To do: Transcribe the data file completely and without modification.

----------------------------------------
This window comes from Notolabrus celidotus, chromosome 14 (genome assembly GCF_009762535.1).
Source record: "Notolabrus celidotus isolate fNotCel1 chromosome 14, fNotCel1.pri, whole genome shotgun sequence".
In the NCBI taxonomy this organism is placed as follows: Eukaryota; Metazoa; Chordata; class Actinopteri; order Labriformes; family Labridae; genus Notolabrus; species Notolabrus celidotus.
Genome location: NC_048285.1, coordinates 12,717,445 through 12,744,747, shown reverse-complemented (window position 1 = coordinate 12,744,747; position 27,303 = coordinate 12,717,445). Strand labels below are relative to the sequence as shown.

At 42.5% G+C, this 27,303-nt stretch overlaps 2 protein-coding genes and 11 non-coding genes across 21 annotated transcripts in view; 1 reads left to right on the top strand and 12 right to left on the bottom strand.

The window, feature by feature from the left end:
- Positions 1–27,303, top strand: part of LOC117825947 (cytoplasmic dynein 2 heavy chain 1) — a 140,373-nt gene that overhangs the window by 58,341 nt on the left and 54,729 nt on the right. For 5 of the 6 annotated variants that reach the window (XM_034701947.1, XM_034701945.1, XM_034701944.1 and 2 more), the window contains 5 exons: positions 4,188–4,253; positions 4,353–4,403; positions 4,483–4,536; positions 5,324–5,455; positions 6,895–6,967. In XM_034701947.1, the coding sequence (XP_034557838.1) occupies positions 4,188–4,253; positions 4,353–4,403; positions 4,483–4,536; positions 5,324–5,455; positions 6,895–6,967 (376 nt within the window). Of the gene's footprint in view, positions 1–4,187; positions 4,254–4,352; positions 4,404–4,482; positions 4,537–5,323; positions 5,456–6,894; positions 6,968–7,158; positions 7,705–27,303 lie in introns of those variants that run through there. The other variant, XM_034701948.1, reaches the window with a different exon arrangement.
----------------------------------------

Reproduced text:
This window comes from Notolabrus celidotus, chromosome 14 (genome assembly GCF_009762535.1).
Source record: "Notolabrus celidotus isolate fNotCel1 chromosome 14, fNotCel1.pri, whole genome shotgun sequence".
In the NCBI taxonomy this organism is placed as follows: Eukaryota; Metazoa; Chordata; class Actinopteri; order Labriformes; family Labridae; genus Notolabrus; species Notolabrus celidotus.
Genome location: NC_048285.1, coordinates 12,717,445 through 12,744,747, shown reverse-complemented (window position 1 = coordinate 12,744,747; position 27,303 = coordinate 12,717,445). Strand labels below are relative to the sequence as shown.

At 42.5% G+C, this 27,303-nt stretch overlaps 2 protein-coding genes and 11 non-coding genes across 21 annotated transcripts in view; 1 reads left to right on the top strand and 12 right to left on the bottom strand.

The window, feature by feature from the left end:
- Positions 1–27,303, top strand: part of LOC117825947 (cytoplasmic dynein 2 heavy chain 1) — a 140,373-nt gene that overhangs the window by 58,341 nt on the left and 54,729 nt on the right. For 5 of the 6 annotated variants that reach the window (XM_034701947.1, XM_034701945.1, XM_034701944.1 and 2 more), the window contains 5 exons: positions 4,188–4,253; positions 4,353–4,403; positions 4,483–4,536; positions 5,324–5,455; positions 6,895–6,967. In XM_034701947.1, the coding sequence (XP_034557838.1) occupies positions 4,188–4,253; positions 4,353–4,403; positions 4,483–4,536; positions 5,324–5,455; positions 6,895–6,967 (376 nt within the window). Of the gene's footprint in view, positions 1–4,187; positions 4,254–4,352; positions 4,404–4,482; positions 4,537–5,323; positions 5,456–6,894; positions 6,968–7,158; positions 7,705–27,303 lie in introns of those variants that run through there. The other variant, XM_034701948.1, reaches the window with a different exon arrangement.